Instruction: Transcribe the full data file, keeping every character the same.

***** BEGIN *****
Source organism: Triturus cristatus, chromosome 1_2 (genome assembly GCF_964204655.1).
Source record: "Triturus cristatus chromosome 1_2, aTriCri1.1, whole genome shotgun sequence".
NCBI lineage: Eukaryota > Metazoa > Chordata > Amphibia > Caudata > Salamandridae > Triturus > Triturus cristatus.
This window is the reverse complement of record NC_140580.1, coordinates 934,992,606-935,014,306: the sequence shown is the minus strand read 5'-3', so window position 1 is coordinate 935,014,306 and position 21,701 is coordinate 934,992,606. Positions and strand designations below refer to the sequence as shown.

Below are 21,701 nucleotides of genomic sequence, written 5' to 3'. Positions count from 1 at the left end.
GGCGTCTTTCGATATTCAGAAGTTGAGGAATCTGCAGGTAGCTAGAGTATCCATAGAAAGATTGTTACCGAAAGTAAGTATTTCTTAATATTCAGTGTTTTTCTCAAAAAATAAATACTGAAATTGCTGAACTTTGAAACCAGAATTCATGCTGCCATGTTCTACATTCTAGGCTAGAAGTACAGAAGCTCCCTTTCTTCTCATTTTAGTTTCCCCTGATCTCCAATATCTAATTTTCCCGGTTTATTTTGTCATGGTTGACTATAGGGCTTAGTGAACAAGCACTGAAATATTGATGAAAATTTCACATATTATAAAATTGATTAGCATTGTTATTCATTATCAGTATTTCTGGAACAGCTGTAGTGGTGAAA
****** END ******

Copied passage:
Source organism: Triturus cristatus, chromosome 1_2 (genome assembly GCF_964204655.1).
Source record: "Triturus cristatus chromosome 1_2, aTriCri1.1, whole genome shotgun sequence".
NCBI lineage: Eukaryota > Metazoa > Chordata > Amphibia > Caudata > Salamandridae > Triturus > Triturus cristatus.
This window is the reverse complement of record NC_140580.1, coordinates 934,992,606-935,014,306: the sequence shown is the minus strand read 5'-3', so window position 1 is coordinate 935,014,306 and position 21,701 is coordinate 934,992,606. Positions and strand designations below refer to the sequence as shown.

Below are 21,701 nucleotides of genomic sequence, written 5' to 3'. Positions count from 1 at the left end.
GGCGTCTTTCGATATTCAGAAGTTGAGGAATCTGCAGGTAGCTAGAGTATCCATAGAAAGATTGTTACCGAAAGTAAGTATTTCTTAATATTCAGTGTTTTTCTCAAAAAATAAATACTGAAATTGCTGAACTTTGAAACCAGAATTCATGCTGCCATGTTCTACATTCTAGGCTAGAAGTACAGAAGCTCCCTTTCTTCTCATTTTAGTTTCCCCTGATCTCCAATATCTAATTTTCCCGGTTTATTTTGTCATGGTTGACTATAGGGCTTAGTGAACAAGCACTGAAATATTGATGAAAATTTCACATATTATAAAATTGATTAGCATTGTTATTCATTATCAGTATTTCTGGAACAGCTGTAGTGGTGAAA